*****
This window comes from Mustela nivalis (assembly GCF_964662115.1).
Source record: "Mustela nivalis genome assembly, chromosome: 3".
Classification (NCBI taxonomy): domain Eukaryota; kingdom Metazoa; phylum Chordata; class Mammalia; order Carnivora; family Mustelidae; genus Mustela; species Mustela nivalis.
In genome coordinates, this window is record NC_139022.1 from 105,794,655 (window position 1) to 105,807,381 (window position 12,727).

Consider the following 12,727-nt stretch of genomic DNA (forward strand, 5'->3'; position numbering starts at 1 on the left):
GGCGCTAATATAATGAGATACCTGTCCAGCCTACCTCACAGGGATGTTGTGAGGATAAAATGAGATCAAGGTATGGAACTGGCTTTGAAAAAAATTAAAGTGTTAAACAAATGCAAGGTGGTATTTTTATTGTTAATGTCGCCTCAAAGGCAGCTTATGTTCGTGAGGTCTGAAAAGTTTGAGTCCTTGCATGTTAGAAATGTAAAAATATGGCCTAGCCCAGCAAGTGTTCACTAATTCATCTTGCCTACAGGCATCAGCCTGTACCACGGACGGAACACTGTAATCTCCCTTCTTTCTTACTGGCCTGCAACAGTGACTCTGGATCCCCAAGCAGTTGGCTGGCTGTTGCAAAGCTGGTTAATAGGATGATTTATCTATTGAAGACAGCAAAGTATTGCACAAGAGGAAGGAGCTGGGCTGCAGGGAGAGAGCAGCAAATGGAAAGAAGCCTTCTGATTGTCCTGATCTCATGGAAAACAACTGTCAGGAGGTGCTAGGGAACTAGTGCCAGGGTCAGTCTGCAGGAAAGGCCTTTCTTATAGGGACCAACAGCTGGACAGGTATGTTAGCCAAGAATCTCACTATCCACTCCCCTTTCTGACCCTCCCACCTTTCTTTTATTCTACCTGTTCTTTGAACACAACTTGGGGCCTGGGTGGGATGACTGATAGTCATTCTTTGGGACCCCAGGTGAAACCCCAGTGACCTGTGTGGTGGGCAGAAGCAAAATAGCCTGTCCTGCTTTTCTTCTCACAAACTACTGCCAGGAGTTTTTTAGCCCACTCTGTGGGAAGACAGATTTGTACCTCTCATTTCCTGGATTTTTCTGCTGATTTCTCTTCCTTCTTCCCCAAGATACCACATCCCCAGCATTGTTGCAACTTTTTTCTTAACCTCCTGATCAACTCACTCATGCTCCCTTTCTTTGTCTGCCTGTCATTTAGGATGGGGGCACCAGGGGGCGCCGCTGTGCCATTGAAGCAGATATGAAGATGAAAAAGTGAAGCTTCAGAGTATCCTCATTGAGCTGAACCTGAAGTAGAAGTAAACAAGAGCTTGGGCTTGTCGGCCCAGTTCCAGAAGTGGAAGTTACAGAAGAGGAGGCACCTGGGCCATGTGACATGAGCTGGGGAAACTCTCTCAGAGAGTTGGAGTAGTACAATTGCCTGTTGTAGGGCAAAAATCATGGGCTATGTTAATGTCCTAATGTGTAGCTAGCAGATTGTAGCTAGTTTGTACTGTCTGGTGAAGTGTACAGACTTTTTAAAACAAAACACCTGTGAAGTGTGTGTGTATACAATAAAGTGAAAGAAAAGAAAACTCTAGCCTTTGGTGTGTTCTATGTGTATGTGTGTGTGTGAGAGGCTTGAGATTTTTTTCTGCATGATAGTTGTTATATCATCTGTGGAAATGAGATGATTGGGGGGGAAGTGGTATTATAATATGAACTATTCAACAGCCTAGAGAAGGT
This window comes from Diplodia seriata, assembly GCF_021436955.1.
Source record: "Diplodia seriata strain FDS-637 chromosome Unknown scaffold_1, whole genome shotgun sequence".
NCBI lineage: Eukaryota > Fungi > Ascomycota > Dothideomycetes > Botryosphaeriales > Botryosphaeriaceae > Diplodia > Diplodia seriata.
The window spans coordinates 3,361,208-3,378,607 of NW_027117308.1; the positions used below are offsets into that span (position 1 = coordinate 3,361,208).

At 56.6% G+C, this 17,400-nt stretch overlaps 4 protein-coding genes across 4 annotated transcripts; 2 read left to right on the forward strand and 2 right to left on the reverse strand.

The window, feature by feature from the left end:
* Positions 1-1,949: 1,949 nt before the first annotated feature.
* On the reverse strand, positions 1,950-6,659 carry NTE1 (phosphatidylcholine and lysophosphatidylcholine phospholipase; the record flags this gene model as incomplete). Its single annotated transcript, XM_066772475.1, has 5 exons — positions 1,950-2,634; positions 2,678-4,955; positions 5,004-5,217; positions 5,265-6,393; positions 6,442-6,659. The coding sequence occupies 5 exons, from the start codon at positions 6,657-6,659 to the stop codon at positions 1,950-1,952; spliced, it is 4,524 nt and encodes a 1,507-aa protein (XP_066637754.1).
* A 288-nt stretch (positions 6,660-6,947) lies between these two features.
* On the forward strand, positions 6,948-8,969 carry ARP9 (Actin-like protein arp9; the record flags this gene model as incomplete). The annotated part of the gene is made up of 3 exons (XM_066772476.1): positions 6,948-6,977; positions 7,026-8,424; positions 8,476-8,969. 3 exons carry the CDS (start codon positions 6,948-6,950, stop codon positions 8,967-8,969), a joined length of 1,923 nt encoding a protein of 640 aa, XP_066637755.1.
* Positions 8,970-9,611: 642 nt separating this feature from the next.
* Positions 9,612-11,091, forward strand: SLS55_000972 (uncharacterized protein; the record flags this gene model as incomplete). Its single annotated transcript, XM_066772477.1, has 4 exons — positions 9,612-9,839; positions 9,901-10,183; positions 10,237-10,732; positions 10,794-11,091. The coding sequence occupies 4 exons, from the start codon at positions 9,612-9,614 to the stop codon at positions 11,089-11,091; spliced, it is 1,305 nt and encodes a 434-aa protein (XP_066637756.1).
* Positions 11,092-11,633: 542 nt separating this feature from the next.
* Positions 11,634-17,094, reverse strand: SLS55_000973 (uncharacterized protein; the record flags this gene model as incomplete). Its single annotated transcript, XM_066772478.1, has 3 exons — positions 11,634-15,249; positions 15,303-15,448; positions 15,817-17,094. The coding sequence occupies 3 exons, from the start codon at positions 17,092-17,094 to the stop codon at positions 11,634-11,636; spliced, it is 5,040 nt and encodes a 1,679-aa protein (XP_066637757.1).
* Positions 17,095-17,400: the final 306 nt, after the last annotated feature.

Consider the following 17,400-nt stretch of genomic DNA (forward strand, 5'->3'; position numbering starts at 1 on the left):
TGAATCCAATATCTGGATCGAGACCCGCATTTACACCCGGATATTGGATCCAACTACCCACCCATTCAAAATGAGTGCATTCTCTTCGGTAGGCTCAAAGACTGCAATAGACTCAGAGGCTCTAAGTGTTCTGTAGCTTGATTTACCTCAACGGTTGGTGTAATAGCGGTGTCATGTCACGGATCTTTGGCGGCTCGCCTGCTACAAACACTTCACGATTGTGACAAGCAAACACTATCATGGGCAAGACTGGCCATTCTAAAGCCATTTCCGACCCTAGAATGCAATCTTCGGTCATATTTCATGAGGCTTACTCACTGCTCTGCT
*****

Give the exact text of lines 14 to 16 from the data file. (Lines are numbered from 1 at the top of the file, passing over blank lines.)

* On the reverse strand, positions 1,950-6,659 carry NTE1 (phosphatidylcholine and lysophosphatidylcholine phospholipase; the record flags this gene model as incomplete). Its single annotated transcript, XM_066772475.1, has 5 exons — positions 1,950-2,634; positions 2,678-4,955; positions 5,004-5,217; positions 5,265-6,393; positions 6,442-6,659. The coding sequence occupies 5 exons, from the start codon at positions 6,657-6,659 to the stop codon at positions 1,950-1,952; spliced, it is 4,524 nt and encodes a 1,507-aa protein (XP_066637754.1).
* A 288-nt stretch (positions 6,660-6,947) lies between these two features.
* On the forward strand, positions 6,948-8,969 carry ARP9 (Actin-like protein arp9; the record flags this gene model as incomplete). The annotated part of the gene is made up of 3 exons (XM_066772476.1): positions 6,948-6,977; positions 7,026-8,424; positions 8,476-8,969. 3 exons carry the CDS (start codon positions 6,948-6,950, stop codon positions 8,967-8,969), a joined length of 1,923 nt encoding a protein of 640 aa, XP_066637755.1.